Economic Substance Update – Civil Penalties Imposed

Economic Substance Update – Civil Penalties Imposed

About Brian HoldippBrian Holdipp

Brian Holdipp is Counsel in the firm’s corporate practice group. His practice encompasses many areas of general corporate and commercial law, with specialist expertise in securities, joint ventures, corporate restructurings and cross-border financings. Mr. Holdipp also advises on partnerships.

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The economic substance regime has now been in place for four years. As such, there have now been three cycles of annual economic substance declaration (“Declaration”) filings made with the Registrar of Companies by entities in scope of the economic substance requirements. The information collected in the Declaration will be considered by the Registrar when determining whether an entity meets such requirements.

Last summer, the Registrar announced its intention to increase the number of desk-based reviews and onsite inspections of entities regarding the status of their compliance. This compliance review process was initiated by sending requests for information to drill down further on responses provided in Declarations filed in respect of previous years and conducting an onsite inspection of the entity’s corporate and other records in respect of its economic substance obligations.

Assessments of the Declarations filed for the financial years ended 31 December 2019 and 31 December 2020 have now been completed. During the first quarter of this year, the Registrar sent warning notices to companies that were determined to have failed to meet the economic substance requirements in accordance with the legislation, proposing to impose civil penalties for non-compliance in previous relevant financial periods. The legislation provides that an entity that receives a warning notice has the right to make written representations as to why the civil penalty should not be imposed and the Bermuda Registrar must decide, within three months, whether to impose a penalty. Very recently, decision notices have been issued by the Registrar noting his decision to impose the penalty, confirming the amount of the penalty, the reasons for his decision and the deadline by which such penalty must be paid or an appeal lodged with the Supreme Court. These decisions yield a clearer understanding of the key metrics applied by the Registrar to determine the adequacy of their on-island presence and, accordingly, their compliance with the economic substance requirements.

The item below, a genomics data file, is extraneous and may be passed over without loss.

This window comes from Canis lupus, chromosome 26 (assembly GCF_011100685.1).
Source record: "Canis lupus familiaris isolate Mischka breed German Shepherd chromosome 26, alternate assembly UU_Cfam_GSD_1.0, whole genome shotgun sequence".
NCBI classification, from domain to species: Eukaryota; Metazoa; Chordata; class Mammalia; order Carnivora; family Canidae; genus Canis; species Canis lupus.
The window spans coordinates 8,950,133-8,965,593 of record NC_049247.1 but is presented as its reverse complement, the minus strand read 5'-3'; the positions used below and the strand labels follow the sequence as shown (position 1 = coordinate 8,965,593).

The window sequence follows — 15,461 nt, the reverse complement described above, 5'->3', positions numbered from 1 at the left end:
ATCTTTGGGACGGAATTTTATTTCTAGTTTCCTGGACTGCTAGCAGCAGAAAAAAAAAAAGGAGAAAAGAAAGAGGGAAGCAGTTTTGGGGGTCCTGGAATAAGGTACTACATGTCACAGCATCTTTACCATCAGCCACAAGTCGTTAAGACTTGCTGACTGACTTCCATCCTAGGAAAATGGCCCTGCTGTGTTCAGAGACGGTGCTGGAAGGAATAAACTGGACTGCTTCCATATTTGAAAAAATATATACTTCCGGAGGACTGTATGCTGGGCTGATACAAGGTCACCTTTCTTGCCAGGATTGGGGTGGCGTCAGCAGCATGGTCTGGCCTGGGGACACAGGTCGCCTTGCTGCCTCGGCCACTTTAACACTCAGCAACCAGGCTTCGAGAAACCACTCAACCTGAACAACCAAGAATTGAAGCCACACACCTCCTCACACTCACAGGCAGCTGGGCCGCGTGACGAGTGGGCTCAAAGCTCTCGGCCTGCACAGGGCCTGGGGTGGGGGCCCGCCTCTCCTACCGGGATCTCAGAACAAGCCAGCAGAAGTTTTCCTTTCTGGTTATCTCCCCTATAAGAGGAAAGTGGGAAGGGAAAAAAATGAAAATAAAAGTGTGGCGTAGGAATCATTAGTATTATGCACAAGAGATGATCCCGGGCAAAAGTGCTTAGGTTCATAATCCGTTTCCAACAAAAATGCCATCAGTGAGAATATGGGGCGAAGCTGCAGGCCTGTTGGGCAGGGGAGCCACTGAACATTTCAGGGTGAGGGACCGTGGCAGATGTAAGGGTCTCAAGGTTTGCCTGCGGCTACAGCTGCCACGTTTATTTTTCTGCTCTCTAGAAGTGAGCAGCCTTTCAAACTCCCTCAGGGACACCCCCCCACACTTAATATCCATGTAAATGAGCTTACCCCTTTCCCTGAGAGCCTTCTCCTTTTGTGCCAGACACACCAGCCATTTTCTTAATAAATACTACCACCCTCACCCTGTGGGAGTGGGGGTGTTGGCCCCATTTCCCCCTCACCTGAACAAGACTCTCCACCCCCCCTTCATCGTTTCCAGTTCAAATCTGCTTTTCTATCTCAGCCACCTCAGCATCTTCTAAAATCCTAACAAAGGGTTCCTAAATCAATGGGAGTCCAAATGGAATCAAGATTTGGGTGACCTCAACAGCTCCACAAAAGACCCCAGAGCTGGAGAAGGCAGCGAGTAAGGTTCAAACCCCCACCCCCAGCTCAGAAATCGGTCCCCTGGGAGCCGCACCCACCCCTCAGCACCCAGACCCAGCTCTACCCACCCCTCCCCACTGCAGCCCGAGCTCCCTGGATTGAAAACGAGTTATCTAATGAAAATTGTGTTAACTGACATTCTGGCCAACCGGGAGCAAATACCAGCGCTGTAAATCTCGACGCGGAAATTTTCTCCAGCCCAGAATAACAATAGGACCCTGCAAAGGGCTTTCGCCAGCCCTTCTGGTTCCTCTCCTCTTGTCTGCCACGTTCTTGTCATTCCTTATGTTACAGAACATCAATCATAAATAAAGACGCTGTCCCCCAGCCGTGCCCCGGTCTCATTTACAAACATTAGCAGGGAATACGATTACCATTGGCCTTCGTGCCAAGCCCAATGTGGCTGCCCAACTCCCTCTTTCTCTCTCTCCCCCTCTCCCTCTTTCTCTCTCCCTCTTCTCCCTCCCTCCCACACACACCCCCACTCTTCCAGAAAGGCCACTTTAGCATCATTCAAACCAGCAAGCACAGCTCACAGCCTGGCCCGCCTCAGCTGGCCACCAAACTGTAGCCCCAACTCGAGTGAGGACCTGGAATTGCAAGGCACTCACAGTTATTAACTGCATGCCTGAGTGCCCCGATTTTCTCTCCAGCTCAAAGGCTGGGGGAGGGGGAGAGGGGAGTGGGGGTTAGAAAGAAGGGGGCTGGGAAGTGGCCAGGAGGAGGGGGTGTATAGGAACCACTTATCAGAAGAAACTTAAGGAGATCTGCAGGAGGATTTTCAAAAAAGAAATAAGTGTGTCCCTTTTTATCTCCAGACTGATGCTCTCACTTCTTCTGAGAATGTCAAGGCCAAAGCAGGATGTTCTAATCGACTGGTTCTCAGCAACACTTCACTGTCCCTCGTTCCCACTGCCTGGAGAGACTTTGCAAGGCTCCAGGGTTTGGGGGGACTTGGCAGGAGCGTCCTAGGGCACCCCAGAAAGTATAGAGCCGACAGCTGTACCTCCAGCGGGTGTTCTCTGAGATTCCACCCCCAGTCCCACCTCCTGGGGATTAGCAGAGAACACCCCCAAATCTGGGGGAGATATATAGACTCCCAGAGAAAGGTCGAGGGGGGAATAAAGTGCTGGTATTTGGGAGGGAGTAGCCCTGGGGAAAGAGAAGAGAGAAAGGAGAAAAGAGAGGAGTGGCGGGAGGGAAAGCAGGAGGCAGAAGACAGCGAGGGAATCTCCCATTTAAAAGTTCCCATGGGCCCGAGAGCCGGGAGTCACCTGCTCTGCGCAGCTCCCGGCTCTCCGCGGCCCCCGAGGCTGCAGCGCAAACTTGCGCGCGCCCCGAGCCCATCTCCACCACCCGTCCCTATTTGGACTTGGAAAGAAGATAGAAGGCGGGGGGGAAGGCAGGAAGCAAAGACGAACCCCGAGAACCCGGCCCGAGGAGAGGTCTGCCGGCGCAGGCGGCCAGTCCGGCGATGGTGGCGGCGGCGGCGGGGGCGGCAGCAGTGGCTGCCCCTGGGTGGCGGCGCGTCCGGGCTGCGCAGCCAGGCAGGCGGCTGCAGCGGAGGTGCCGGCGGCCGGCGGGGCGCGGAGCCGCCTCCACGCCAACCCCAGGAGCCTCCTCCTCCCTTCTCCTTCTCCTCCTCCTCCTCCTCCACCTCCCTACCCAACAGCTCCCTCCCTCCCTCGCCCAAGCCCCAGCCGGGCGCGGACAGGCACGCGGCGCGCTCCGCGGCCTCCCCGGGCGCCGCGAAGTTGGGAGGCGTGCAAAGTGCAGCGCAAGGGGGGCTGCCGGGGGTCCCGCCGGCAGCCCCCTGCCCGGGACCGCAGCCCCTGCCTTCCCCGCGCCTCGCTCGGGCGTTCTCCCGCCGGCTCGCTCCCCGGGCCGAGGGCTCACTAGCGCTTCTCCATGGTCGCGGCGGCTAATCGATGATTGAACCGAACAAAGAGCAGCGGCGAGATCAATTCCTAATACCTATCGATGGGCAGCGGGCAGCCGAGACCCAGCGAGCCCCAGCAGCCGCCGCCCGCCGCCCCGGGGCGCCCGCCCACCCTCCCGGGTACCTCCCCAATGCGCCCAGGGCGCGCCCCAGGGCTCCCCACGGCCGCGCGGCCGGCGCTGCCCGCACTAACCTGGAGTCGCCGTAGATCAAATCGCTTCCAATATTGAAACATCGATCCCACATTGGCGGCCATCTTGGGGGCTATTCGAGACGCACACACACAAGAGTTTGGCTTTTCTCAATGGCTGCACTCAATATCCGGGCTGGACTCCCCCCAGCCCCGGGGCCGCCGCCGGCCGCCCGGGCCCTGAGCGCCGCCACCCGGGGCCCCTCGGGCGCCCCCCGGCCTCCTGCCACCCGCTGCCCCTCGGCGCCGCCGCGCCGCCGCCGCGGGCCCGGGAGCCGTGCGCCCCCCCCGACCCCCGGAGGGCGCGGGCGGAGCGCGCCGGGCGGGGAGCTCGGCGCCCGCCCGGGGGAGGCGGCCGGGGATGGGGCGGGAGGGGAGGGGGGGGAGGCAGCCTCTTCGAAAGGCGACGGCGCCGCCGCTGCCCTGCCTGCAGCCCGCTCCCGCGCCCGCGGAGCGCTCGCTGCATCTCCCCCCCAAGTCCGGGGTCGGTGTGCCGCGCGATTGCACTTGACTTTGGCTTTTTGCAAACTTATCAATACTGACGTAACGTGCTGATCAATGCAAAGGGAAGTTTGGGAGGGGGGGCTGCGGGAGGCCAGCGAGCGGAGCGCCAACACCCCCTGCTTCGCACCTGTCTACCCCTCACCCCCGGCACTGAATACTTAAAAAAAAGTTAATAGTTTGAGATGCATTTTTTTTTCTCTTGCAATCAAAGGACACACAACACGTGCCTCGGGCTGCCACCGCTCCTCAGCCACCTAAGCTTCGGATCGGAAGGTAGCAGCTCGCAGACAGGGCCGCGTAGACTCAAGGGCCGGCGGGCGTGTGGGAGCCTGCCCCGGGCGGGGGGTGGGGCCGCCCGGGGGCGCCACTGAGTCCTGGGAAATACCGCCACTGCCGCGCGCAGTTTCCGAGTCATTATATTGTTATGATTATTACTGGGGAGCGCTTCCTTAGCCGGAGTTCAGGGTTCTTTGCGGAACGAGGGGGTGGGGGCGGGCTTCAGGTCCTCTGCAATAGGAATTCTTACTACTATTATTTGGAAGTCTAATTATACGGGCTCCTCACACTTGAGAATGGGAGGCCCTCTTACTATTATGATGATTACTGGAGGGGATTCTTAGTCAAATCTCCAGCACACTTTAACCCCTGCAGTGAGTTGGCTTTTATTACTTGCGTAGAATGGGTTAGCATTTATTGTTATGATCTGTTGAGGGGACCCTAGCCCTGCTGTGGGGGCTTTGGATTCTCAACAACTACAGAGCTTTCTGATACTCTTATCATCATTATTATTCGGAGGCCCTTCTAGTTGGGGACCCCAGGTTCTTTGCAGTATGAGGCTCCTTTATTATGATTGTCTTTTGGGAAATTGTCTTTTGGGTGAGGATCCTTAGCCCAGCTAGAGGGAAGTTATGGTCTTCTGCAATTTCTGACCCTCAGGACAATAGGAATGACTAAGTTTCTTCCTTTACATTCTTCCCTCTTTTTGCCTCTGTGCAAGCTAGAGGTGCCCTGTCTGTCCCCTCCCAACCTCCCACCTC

A decision of the Registrar to impose a civil penalty can be appealed to the Supreme Court and a decision appealed shall not have effect until the end of the period within which the appeal can be brought and, if such an appeal is brought, until it is determined or withdrawn.

What is evident is that the Registrar has significantly stepped up its efforts to enforce compliance with the economic substance requirements in Bermuda. What remains to be seen is how the appeal process will play out in the courts.

Should you require assistance in analysing Bermuda’s economic substance regime and your entity’s compliance with the same, please feel free to reach out to our Brian Holdipp or any other member of our Corporate team.